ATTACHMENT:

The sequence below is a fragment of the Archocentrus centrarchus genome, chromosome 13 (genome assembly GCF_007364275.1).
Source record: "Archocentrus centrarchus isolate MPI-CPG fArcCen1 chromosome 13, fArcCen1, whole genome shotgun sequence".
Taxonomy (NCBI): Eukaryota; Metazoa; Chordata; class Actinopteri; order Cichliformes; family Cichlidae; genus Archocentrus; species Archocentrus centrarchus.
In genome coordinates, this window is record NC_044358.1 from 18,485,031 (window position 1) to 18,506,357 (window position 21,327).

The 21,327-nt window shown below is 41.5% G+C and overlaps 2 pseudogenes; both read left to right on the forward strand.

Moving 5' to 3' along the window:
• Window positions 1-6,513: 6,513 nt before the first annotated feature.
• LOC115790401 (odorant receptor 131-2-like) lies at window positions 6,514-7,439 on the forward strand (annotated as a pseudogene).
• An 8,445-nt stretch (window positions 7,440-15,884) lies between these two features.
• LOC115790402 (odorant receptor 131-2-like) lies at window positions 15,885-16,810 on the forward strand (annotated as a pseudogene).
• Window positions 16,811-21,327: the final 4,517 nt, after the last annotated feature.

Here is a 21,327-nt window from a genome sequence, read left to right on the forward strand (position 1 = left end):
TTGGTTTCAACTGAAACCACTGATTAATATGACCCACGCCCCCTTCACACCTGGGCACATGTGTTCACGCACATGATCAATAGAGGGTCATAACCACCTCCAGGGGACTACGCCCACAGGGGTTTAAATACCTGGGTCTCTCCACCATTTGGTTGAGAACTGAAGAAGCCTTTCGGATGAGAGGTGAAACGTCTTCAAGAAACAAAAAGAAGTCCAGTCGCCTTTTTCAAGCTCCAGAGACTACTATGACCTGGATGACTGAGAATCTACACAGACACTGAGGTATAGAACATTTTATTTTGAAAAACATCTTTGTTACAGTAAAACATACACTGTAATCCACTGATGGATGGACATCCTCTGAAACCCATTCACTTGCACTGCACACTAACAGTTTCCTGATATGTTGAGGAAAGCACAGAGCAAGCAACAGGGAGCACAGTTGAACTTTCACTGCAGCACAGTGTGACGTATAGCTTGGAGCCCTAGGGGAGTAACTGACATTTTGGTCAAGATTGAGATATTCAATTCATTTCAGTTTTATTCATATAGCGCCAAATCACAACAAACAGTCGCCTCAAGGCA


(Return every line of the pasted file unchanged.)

The sequence below is a fragment of the Archocentrus centrarchus genome, chromosome 13 (genome assembly GCF_007364275.1).
Source record: "Archocentrus centrarchus isolate MPI-CPG fArcCen1 chromosome 13, fArcCen1, whole genome shotgun sequence".
Taxonomy (NCBI): Eukaryota; Metazoa; Chordata; class Actinopteri; order Cichliformes; family Cichlidae; genus Archocentrus; species Archocentrus centrarchus.
In genome coordinates, this window is record NC_044358.1 from 18,485,031 (window position 1) to 18,506,357 (window position 21,327).

The 21,327-nt window shown below is 41.5% G+C and overlaps 2 pseudogenes; both read left to right on the forward strand.

Moving 5' to 3' along the window:
• Window positions 1-6,513: 6,513 nt before the first annotated feature.
• LOC115790401 (odorant receptor 131-2-like) lies at window positions 6,514-7,439 on the forward strand (annotated as a pseudogene).
• An 8,445-nt stretch (window positions 7,440-15,884) lies between these two features.
• LOC115790402 (odorant receptor 131-2-like) lies at window positions 15,885-16,810 on the forward strand (annotated as a pseudogene).
• Window positions 16,811-21,327: the final 4,517 nt, after the last annotated feature.

Here is a 21,327-nt window from a genome sequence, read left to right on the forward strand (position 1 = left end):
TTGGTTTCAACTGAAACCACTGATTAATATGACCCACGCCCCCTTCACACCTGGGCACATGTGTTCACGCACATGATCAATAGAGGGTCATAACCACCTCCAGGGGACTACGCCCACAGGGGTTTAAATACCTGGGTCTCTCCACCATTTGGTTGAGAACTGAAGAAGCCTTTCGGATGAGAGGTGAAACGTCTTCAAGAAACAAAAAGAAGTCCAGTCGCCTTTTTCAAGCTCCAGAGACTACTATGACCTGGATGACTGAGAATCTACACAGACACTGAGGTATAGAACATTTTATTTTGAAAAACATCTTTGTTACAGTAAAACATACACTGTAATCCACTGATGGATGGACATCCTCTGAAACCCATTCACTTGCACTGCACACTAACAGTTTCCTGATATGTTGAGGAAAGCACAGAGCAAGCAACAGGGAGCACAGTTGAACTTTCACTGCAGCACAGTGTGACGTATAGCTTGGAGCCCTAGGGGAGTAACTGACATTTTGGTCAAGATTGAGATATTCAATTCATTTCAGTTTTATTCATATAGCGCCAAATCACAACAAACAGTCGCCTCAAGGCA